Tuesday, December 28th, 2010
I've been reading Vanity Fair on my Kindle. This is the second Kindle book where I've done the bulk of my reading on the treadmill at the gym. This makes it easier to stick with a book. I go regularly and so find that there aren't big breaks in the flow of a book. I had stalled about 10 percent of the way in the book, but picked it up again and have gotten past the halfway point since I began reading it at the gym.
I chose the book because I wanted to read another older English novel. I have loved many Dickens books, and Wuthering Heights drew me in even in high school. But I had more recently sampled The Mayor of Casterbridge and Middlemarch and Barchester Towers, but not gotten hooked. Vanity Fair hooked me very quickly, between Becky Sharp's spunky disdain for her girl's school and the narrator's satirical voice. The narrator's voice is something quite unusual. There is the dry wit of H.L. Mencken, but delivered with a more detached Alistair Cooke delivery. At other times I picture someone like Mr. Dick in the 1935 David Copperfield movie, only with a genius IQ. I don't know how many times I've made a quick note of "haha" after a comment by the narrator.
Among other funny passages, there is one where the narrator is describing the state of mind of a character, "and certainly (for novelists have the privilege of knowing everything) he thought a great deal about the girl upstairs." This is a kind of self-referencing that we are often told is a sign of postmodern work. Even more self-conscious is where we are told, "We have only now advanced in time so far beyond Chapter XXII as to have got our various characters up into their dressing-rooms before the dinner..."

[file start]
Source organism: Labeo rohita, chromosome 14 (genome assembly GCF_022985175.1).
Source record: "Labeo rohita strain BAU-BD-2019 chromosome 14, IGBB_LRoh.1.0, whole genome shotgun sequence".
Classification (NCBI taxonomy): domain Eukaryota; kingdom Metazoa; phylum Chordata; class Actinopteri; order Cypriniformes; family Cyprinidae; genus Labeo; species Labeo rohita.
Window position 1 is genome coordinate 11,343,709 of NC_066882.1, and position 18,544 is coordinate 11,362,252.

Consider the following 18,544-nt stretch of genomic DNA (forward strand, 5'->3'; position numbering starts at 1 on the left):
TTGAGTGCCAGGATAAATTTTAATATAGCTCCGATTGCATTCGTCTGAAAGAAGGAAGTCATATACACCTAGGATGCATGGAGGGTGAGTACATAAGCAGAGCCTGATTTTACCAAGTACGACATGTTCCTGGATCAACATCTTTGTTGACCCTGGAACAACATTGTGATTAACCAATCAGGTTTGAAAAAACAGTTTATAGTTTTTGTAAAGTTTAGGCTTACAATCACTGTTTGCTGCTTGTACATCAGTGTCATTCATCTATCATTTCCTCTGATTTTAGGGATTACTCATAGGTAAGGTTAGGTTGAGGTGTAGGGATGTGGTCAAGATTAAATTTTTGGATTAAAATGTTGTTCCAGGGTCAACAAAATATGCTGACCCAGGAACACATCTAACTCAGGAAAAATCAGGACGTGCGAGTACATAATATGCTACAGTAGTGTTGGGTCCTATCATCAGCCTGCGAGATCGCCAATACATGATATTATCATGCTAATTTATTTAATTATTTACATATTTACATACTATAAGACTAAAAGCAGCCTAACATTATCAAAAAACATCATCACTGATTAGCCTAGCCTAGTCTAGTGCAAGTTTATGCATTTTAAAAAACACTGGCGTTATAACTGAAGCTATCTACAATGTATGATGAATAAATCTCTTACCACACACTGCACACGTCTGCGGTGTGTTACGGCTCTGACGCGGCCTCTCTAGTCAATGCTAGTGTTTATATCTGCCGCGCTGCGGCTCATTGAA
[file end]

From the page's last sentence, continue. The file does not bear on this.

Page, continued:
I also like where a scheming woman gives herself away, "letting the cat of selfishness out of the bag of secrecy." Even better was where an account was given of an argument between two friends which ends with one "forgiving [the other] very generously after abusing him without cause."
Then there is a description of a man pursuing a match with a woman with some odd ideas. "He never left her house without carrying respectfully away with him piles of her quack theology and medicine" with pages of hilarious description.
A couple of places offered lines reminiscent of those I had read in C.S. Lewis and G.K. Chesterton. A young officer sees Amelia riding by and says, "A dem fine gal, egad!" Reminds me of Uncle Andrew in The Magician's Nephew referring to Queen Jadis. And "Gentlemen of the Guard, fire first," is echoed in Chesterton's "Gentlemen of the Secular Guard, fire first" from The Blatchford Controversies.
The times portrayed, the Napoleonic Era, are the same as Patrick O'Brian's Aubrey/Maturin books.
All in all, this has been a fun read so far.
6:20 am Pacific Standard Time